} Aji Cacho de Cabra, Medium hot PEPPER SEEDS (Capsicum baccatum)

Aji Cacho de Cabra, Medium hot PEPPER SEEDS (Capsicum baccatum)

$ 2.95
SKU P27571S

A unique pepper: fruity, smoky, and plenty hot. Use to Make "Merkén" a Popular Chilean Spice Blend

 hot; Andean Aji; 3.5 to 4 inches long by 0.375 to 0.5 inches wide; medium thin flesh; matures from green to red; upright pods become pendant; green leaves; 30 to 36 inches tall; Late Season (80-90 days); from Chile; used by the Mapuche Indians to make Merken (Merqueen) spice blend; C.baccatum.

Cacho de Cabra (“aji” is the term generally used to describe chilies from South American countries) is a smoked chile grown in Chile. It’s one of the most common ingredients in native Mapuche cooking, and is experiencing newfound popularity in contemporary Chilean cuisine. It’s also the pepper used in the famous Merken spice blend, which usually also contains toasted coriander and salt.

It can be used, ground, in a plethora of dishes: grilled meat, poultry marinades, chili con carne, soups and stir fried dishes. It can also be rehydrated and used for aromatic chili pastes, braising, sauces, or dips of all types.

Our cacho de cabra comes from the Maule region in the center of Chile. The harvest runs from December to March, when temperatures stay above 30° C. These high temperatures give this chile pepper its body, heat, and exceptional flavor. These peppers are harvested by hand, then allowed to sun dry naturally. After being exposed to the sun, the chilies are rested in a mud smoker, usually with local eucalyptus wood, for around a week.

Soak the seeds in lukewarm water for a day before sowing and so on 5 mm deep in seed compost.

Keep the soil moist but not wet.
Thrives in sunny windows, conservatories, greenhouses, outdoors in sunny and sheltered position during the summer.
When grown during the winter months usually required some form of plant lighting. Help with pollination by shaking the plant or with a small brush. More Yearling - trimmed in the fall - overwinter indoors in bright mode.

Mix equal parts potting soil, compost, perlite and sphagnum moss. Fill a 12-inch pot 3/4 full with the mixture. The pot should have adequate drainage. Start seeds two months before the planting season. Sow seeds on the surface and cover with a sprinkling of soil. Cover the seeds with plastic and keep them in a south-facing window. Mist the soil to keep it moist.
Plant seedlings in time to put them out after the last frost. When planting seedlings, place the plant in the center of the pot and cover the roots with soil. Water thoroughly and add more soil if necessary.
Place the potted pepper in full sun. Set a small tomato cage -- 2 to 3 feet high -- over the pot to support the plant as it grows. Water the pepper daily if necessary to keep the soil moist.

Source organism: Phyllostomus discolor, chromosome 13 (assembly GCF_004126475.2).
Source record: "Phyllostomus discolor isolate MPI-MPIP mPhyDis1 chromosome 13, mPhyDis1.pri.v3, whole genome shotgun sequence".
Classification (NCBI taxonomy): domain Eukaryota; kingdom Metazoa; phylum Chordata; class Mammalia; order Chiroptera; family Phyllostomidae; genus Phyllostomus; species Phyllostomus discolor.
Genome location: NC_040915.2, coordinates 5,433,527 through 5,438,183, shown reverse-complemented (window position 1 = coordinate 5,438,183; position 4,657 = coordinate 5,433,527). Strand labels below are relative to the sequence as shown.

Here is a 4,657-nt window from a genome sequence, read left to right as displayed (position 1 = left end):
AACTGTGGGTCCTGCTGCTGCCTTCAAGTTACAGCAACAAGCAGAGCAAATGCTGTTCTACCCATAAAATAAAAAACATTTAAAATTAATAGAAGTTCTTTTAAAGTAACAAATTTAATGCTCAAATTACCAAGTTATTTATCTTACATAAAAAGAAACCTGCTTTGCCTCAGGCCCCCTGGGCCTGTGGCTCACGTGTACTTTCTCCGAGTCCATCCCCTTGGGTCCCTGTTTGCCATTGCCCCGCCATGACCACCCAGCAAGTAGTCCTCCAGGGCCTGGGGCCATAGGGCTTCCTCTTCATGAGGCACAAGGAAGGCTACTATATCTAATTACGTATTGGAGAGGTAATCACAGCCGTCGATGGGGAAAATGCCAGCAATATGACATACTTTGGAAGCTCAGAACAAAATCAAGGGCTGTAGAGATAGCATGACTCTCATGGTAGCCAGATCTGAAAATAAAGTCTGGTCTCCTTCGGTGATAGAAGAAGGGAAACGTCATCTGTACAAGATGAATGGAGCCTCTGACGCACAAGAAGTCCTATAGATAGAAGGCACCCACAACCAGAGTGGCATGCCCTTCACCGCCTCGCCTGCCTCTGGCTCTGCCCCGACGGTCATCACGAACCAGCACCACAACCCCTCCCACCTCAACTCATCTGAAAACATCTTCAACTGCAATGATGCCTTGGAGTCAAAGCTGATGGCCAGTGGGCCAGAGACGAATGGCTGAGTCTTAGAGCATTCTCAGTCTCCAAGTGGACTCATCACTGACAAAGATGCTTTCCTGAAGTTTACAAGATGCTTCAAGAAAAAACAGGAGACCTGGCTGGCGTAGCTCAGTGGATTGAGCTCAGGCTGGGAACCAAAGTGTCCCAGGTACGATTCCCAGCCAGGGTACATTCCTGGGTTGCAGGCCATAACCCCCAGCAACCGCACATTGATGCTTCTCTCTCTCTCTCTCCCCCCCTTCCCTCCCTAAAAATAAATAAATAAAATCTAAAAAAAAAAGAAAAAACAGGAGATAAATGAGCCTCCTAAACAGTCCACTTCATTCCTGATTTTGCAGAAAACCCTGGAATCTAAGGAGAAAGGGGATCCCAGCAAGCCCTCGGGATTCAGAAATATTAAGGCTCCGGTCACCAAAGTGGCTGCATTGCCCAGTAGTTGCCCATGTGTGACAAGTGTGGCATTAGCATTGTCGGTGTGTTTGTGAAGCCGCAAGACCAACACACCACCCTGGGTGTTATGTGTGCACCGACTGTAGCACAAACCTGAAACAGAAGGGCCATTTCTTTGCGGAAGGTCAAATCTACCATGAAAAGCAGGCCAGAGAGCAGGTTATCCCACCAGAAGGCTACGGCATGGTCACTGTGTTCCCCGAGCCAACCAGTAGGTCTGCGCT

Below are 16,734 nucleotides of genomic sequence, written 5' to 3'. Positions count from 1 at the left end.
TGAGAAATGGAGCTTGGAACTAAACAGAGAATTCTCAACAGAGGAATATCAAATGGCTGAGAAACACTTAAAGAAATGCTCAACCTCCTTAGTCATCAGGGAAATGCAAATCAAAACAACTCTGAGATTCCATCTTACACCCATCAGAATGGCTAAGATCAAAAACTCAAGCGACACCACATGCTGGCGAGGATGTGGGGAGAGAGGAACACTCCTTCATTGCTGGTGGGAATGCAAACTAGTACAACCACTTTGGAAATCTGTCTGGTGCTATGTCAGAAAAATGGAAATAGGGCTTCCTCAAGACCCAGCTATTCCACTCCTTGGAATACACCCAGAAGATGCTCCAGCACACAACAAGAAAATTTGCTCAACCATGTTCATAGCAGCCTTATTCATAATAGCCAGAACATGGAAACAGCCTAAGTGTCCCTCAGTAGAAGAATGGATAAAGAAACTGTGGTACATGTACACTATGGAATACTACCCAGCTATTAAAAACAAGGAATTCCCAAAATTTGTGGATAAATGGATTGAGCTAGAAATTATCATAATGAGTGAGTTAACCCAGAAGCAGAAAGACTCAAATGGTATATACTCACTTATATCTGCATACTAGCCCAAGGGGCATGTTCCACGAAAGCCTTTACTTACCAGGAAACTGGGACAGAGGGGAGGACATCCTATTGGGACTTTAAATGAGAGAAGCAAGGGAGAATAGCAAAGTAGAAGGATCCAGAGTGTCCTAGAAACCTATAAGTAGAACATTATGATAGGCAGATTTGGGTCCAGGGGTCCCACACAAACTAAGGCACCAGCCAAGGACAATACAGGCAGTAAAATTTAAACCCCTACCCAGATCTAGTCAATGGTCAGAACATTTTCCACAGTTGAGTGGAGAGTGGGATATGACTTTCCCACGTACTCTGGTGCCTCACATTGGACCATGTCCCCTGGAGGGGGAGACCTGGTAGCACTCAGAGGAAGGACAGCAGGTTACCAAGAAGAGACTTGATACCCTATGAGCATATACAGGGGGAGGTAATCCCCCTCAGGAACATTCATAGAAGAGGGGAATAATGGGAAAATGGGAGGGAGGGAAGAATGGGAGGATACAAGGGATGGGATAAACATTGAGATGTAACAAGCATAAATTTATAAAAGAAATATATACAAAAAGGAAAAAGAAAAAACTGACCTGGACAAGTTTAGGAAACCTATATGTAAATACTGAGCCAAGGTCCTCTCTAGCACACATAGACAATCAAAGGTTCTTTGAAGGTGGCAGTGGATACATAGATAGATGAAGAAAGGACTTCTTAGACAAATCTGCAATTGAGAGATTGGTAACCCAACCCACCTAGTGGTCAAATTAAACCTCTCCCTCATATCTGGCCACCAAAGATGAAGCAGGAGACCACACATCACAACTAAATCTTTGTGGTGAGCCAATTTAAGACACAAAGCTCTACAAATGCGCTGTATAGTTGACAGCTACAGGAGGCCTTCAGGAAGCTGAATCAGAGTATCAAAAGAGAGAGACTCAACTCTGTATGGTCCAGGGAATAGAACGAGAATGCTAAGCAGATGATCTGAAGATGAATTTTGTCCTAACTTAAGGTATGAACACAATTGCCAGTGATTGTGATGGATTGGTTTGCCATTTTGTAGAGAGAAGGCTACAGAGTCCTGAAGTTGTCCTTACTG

Fertilize every two weeks with half-strength liquid tomato fertilizer beginning when blooms appear.
Harvest the peppers as soon as they ripen to keep the plant producing. Once the pepper turns dark orange or red it is ripe. Cut the pepper from the plant just above the fruit. Peppers left on the plant too long will develop a hotter flavor.

Overwinter the plants for the next year. In the fall when the leaves begin to drop, cut the plant back to 3 or 4 inches above the soil line. Place the container in a cool, dark room and leave it until the spring, after frost danger has passed.
All pepper varieties are Heirloom and/or OP(Open Pollinated.) and Organically Grown.
Growing Peppers: 
Peppers, like tomatoes, grow in well-drained fertile soil
Almost all peppers have the same requirements for successful growth. Plant them in good, well-drained, fertile soil – and make sure they get lots of sunlight and a good inch of water per week. In many ways, they mimic the same requirements needed for growing great tomatoes.
At Planting Time:
We plant all of our peppers with a good shovel full of compost in the planting hole, and then give them a good dose of compost tea every few weeks for the first 6 weeks of growth. We also mulch around each of our pepper plants with a good 1 to 2″ thick layer of compost.
All pepper varieties are Heirloom and/or OP(Open Pollinated.) and Organically Grown
Peppers often like to take their sweet time germinating. They can be up in a week, and some will take almost a month. Even with paper towel germination testing, they can take long. I am not sure why, but it is a normal occurrence. So plan and make sure you start them early enough! Also, remember they like heat to germinate so make sure you have a heating mat or something to keep the soil warm. Placing them up on top of the fridge often works too since it is normally warmer up there.
Peppers do very well grown in pots.


Customer Reviews

Based on 1 review
Van Ripley

Still have not received the seeds 14 days after you supposedly sent them. Hard to believe given the very high shipping fee that you charged for my order.